Women’s Empowerment Program

Women who live in the remote districts of Nepal work very hard from dawn to dusk. They spend their time on household chores, raising children, taking care of cattle, etc., but their work is not paid and, sadly, not even recognized as work. This results in the husband being considered the powerful person in the family, as he is the one bringing in money. Thus, he makes decisions for the family and the wife simply listens and follows his decisions. However, if she earns money from her work, she can decide how she wants to spend her money.

 

From our 10 years of experience at TSW, we have found that from whatever a woman earns, she spends 95% on her family, such as buying nutritious food for her children, supporting their education, buying medicines, repairing the home, etc.; in contrast, we have found that 65% of husbands’ incomes are spent on alcohol, gambling, and himself.

 

By empowering women through livelihood skills and the ability to earn their own money, it is clear that just one of the most obvious benefits is better care for their children’s education and health.

 

Weaving For Empowerment - Kathmandu

 

This program was established with the intent to teach women marketable skills, to help them become economically independent,to keep traditional Nepali weaving alive, and to serve as an inspiration for other women to join them with hope and promise for their future.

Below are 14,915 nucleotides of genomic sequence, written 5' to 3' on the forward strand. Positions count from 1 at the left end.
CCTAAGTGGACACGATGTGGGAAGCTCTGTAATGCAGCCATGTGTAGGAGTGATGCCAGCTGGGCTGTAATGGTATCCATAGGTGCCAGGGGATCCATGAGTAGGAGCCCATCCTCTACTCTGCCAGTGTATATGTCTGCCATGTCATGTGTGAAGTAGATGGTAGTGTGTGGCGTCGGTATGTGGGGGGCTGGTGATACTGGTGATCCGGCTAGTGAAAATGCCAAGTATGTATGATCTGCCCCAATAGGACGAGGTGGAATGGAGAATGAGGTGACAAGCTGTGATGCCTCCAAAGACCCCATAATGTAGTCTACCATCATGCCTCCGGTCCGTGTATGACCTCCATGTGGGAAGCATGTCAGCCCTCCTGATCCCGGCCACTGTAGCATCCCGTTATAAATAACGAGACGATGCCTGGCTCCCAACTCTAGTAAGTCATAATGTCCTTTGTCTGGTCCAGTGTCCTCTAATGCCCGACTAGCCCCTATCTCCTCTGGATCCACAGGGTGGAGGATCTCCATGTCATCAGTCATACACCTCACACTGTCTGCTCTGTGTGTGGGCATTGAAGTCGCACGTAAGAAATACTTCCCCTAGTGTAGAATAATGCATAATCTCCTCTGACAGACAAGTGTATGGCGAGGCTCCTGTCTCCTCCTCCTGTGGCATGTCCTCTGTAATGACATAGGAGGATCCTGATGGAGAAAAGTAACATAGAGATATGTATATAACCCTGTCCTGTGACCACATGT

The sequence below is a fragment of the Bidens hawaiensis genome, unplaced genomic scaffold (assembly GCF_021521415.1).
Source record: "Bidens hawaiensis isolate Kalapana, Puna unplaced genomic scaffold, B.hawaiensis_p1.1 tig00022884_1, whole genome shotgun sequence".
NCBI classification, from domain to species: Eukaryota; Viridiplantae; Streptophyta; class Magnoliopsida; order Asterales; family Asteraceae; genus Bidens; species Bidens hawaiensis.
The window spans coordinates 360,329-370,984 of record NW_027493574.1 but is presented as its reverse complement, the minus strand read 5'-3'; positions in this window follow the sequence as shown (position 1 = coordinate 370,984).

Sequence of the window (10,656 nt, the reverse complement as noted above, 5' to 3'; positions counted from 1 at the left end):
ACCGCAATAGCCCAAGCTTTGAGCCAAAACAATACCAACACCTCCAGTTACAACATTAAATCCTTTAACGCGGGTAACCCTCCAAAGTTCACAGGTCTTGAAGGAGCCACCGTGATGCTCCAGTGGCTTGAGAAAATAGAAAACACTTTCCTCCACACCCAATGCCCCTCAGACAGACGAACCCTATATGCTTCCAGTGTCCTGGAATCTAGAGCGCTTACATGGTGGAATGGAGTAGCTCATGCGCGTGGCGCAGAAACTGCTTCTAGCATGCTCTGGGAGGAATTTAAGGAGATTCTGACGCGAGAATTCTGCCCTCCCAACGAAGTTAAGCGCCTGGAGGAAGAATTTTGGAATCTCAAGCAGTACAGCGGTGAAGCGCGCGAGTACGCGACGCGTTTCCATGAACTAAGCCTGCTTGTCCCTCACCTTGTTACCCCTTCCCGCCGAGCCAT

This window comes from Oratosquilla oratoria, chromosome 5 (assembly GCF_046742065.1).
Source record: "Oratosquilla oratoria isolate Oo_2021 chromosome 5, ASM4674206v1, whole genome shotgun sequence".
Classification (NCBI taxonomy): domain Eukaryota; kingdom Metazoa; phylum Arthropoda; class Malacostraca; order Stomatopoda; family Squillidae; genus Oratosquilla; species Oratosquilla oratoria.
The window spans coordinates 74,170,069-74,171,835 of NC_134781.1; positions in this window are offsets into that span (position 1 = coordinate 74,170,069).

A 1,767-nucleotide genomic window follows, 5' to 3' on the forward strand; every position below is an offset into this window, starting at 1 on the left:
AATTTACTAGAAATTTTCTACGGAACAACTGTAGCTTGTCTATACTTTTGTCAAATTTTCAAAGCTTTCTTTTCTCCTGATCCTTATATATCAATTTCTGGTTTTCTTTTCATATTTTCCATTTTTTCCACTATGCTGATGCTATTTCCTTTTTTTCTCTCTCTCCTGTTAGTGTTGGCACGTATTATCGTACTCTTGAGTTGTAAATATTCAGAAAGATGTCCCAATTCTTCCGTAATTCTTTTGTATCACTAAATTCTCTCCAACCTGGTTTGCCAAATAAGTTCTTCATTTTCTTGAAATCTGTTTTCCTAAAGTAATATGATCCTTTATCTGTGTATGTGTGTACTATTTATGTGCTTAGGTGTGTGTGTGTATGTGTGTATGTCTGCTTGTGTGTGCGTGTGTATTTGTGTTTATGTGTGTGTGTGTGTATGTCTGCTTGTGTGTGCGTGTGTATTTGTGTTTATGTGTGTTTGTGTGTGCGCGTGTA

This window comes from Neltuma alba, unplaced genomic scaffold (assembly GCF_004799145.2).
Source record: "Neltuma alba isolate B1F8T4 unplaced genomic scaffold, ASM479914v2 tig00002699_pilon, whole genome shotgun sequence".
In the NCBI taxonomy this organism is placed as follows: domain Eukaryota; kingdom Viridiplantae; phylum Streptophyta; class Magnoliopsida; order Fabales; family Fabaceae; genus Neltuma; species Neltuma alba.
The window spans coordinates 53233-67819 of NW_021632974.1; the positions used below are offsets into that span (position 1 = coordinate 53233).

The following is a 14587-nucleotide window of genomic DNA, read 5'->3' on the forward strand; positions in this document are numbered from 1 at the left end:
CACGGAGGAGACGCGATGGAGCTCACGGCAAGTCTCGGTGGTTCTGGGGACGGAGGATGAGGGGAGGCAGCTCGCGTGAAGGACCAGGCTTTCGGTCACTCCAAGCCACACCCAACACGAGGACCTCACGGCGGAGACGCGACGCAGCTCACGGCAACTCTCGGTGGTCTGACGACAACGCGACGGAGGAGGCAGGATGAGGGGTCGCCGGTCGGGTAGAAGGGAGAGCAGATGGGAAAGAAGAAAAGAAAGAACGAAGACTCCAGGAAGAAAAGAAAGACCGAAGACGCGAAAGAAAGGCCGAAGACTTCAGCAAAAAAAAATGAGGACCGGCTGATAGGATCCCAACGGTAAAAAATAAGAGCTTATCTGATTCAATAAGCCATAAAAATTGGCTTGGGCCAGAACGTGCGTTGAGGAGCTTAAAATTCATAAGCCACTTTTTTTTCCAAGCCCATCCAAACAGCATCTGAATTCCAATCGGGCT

We have so far trained 5 women from different backgrounds; a few of them are single mothers and the others were not given the opportunity to go to school, since girls seldom get this chance due to poverty and gender inequality.

 

These women hand weave a beautiful cotton fabric known as Dhaka. This is a centuries old authentic Nepalese traditional fabric. Its beauty lies in the unique creative expression and color combinations of the weaver.

 

Dhaka fabric can be used as scarves, table runners, bed runners, and wall hangings, and can be made into any other attire like dresses, coats, etc.

 

When we sell the products, 90% of the profit goes back to the weavers and 10% will be used to train more women in the communities.

 

Since 2008, The Small World has formed and trained 18 women's groups in the Kaku, Waku and Taksindu villages of the Solukhumbhu district. Each home group consists of an average of 12 women.They are provided sewing training for 3 months in their communities as well as adult literacy classes to learn basic reading, writing, and calculating skills.